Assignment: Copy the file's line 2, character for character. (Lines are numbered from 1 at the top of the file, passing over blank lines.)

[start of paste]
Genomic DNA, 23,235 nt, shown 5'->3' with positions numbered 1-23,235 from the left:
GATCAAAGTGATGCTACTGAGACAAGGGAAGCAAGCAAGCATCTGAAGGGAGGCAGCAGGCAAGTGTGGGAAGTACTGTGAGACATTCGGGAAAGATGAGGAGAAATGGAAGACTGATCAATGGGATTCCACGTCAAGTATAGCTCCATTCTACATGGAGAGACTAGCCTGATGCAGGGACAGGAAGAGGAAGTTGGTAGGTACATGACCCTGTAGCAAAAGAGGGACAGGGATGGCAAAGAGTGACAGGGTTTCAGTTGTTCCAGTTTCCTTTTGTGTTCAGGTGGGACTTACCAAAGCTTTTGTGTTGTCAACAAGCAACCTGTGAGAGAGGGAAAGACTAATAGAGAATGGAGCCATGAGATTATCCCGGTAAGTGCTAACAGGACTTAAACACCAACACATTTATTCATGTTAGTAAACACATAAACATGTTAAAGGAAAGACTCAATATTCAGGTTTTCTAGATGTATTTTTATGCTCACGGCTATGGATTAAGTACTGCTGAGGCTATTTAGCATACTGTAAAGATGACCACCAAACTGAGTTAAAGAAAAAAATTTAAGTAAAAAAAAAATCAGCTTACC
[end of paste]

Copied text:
GATCAAAGTGATGCTACTGAGACAAGGGAAGCAAGCAAGCATCTGAAGGGAGGCAGCAGGCAAGTGTGGGAAGTACTGTGAGACATTCGGGAAAGATGAGGAGAAATGGAAGACTGATCAATGGGATTCCACGTCAAGTATAGCTCCATTCTACATGGAGAGACTAGCCTGATGCAGGGACAGGAAGAGGAAGTTGGTAGGTACATGACCCTGTAGCAAAAGAGGGACAGGGATGGCAAAGAGTGACAGGGTTTCAGTTGTTCCAGTTTCCTTTTGTGTTCAGGTGGGACTTACCAAAGCTTTTGTGTTGTCAACAAGCAACCTGTGAGAGAGGGAAAGACTAATAGAGAATGGAGCCATGAGATTATCCCGGTAAGTGCTAACAGGACTTAAACACCAACACATTTATTCATGTTAGTAAACACATAAACATGTTAAAGGAAAGACTCAATATTCAGGTTTTCTAGATGTATTTTTATGCTCACGGCTATGGATTAAGTACTGCTGAGGCTATTTAGCATACTGTAAAGATGACCACCAAACTGAGTTAAAGAAAAAAATTTAAGTAAAAAAAAAATCAGCTTACC